An Illinois pension plan just pulled a billion dollars from an underperforming value fund to seek better returns.
If you have been waiting for a bell-ringer, perhaps Illinois is singing your tune.
The Illinois Municipal Retirement Fund is pulling about $1.1 billion from BMO Global Asset Management due to poor performance.
The pension fund is terminating a portfolio of U.S. large cap value stocks managed by BMO and plans to oversee the money internally, according to a statement issued on Monday.
“Both performance and the opportunity to save fees by managing the money internally were factors,” John Krupa, a spokesman for the Oak Brook, Illinois-based organization, said in an email.
Earlier this month, the California Public Employees’ Retirement System said it would reduce the use of external emerging equity fund managers.
The top chart is from Tax Foundation analysis on July 17, 2019 as of 2017 (the most recent data).
Circling the Wagons
Recall that on October 10, Illinois Governor asked for Major Local Pension Fund Consolidation.
Illinois Governor J.B. Pritzker on Thursday called on state lawmakers to pass legislation this fall to consolidate nearly 650 police and firefighter retirement systems that are causing funding headaches for many local governments.
The Democratic governor said the current system of governments maintaining their own pension funds “is failing,” noting that the formation of two new statewide funds would generate as much as $2.5 billion in additional investment returns over the next five years.
“If adopted by the General Assembly, it would be a monumental achievement in the history of our state,” Pritzker told reporters.
Monumental Achievement Coming Up
I cannot possibly think of a better time to dump value and plow into risk than now.
What can possibly go wrong?
Meanwhile please note
The aggregate funded ratio for firefighter and police retirement systems outside of Chicago fell to 55.47% in 2017 from 57.58% in the prior year, according to a July report from the Illinois Legislature’s Commission on Government Forecasting and Accountability.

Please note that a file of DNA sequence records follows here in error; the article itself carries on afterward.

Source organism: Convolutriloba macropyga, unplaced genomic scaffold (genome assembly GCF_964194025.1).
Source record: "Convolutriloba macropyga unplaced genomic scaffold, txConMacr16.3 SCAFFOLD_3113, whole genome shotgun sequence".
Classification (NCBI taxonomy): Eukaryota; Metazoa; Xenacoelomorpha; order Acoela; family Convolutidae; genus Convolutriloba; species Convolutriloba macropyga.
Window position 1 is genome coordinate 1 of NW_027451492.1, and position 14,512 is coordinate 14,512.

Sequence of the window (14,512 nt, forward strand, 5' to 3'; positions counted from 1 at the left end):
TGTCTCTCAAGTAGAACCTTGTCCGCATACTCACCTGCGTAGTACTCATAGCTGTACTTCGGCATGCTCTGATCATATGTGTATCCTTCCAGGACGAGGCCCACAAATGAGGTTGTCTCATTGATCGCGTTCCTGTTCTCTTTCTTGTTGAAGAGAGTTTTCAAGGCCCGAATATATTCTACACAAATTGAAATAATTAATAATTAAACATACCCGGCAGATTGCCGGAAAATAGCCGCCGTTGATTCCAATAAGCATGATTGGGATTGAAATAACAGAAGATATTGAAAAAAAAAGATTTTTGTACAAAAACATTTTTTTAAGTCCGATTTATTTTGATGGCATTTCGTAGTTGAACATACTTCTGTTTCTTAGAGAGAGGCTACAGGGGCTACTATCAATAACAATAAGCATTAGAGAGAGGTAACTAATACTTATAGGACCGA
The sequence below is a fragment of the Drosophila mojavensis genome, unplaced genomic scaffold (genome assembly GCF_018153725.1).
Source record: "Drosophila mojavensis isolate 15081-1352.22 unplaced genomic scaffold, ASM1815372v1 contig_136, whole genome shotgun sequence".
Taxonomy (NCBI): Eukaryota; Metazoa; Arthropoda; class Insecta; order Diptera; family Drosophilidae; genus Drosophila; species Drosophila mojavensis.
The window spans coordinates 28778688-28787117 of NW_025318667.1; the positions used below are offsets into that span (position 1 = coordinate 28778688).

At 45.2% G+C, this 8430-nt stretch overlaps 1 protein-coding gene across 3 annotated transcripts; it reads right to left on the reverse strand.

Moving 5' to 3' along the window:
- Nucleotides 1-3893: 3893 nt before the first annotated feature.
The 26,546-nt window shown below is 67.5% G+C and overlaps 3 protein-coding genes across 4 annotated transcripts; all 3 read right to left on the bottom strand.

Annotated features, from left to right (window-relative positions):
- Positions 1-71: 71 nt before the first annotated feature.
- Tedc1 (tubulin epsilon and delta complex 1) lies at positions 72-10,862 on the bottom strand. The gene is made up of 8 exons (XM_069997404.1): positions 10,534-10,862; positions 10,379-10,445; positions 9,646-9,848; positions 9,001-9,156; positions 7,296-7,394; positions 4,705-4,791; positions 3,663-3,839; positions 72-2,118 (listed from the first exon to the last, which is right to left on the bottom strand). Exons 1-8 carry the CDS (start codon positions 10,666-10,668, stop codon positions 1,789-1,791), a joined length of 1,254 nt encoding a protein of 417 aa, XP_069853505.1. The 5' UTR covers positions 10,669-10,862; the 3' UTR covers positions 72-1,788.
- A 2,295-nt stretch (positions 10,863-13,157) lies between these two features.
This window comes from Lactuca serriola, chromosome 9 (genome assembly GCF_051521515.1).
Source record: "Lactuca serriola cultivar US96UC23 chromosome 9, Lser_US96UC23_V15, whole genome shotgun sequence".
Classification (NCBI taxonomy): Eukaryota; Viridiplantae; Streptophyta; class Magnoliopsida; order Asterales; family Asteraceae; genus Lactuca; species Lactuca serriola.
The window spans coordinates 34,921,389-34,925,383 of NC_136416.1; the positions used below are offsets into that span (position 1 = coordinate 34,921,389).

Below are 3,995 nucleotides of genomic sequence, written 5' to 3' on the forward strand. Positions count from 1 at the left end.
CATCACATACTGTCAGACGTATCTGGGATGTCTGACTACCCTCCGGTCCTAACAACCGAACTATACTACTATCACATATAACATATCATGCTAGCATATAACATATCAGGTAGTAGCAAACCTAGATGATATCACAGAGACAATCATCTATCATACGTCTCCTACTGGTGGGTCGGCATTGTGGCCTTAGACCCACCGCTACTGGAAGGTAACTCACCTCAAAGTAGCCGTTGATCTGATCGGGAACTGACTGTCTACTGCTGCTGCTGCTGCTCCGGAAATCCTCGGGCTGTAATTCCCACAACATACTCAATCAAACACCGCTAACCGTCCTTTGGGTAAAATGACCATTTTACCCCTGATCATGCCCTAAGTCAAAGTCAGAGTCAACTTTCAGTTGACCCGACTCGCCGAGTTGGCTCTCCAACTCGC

Unfunded liabilities rose by $1 billion to $11 billion.
Bear in mind after the biggest bull market in history, the average municipal funding ratio outside of Chicago is 55.47%.
Some plans are 30% funded.
Chicago and State Pensions a Separate Issue
Pritzker said Chicago’s problem as well as the state’s own $133.5 billion unfunded pension liability will be examined in the future.
That alleged $133.5 billion is actually understated.
Illinois Pension Debt Soars to $137 Billion
The Illinois Policy Institute reports Illinois Pension Debt Soars to $137 Billion Despite Record Taxpayer Contributions.
In fiscal year 2019, state estimates of Illinois’ total unfunded pension liability rose to $137 billion from $131 billion, despite paying more than $10 billion to the funds – the largest annual contribution in state history. Those contributions include both pension benefits and interest payments on debt the state issued to make past pension payments.
While taxpayers poured record amounts into the state retirement systems during the fiscal year that ended in June, the systems’ average funding levels held flat, remaining just 40% funded. The record contribution and growing debt came despite a robust stock market that should have yielded solid investment returns to the five plans.
What’s more, the severity of Illinois’ pension crisis could be obscured by the state’s highly generous accounting. Independent researchers such as Moody’s Investors Service put the state’s pension debt nearly twice as high as state estimates, at $241 billion, by using more disciplined analyses.
How Much to Bail Out Chicago?
One year ago I reported Each Chicagoan Owes $140,000 to Bail Out Chicago Pensions.
On October 24 I noted Chicago's Death Spiral: There's No Can Left to Kick.
In that post, Wirepoints provided the answer as to how much worse things got for Chicago.
Too Late to Fix
It is simply too late to fix. And the state does not allow municipal bankruptcies.
So Lightfoot, like all the mayors who proceeded her will attempt another can-kicking exercise. Alas, there is no can left to kick.
The same applies to the state level where even with optimistic accounts, pension plans are only 40% funded.
Get the Hell Out
Taxes are sure to rise because that is all the Democrats know to do.
This is why I suggest Escape Illinois: Get The Hell Out Now, We Are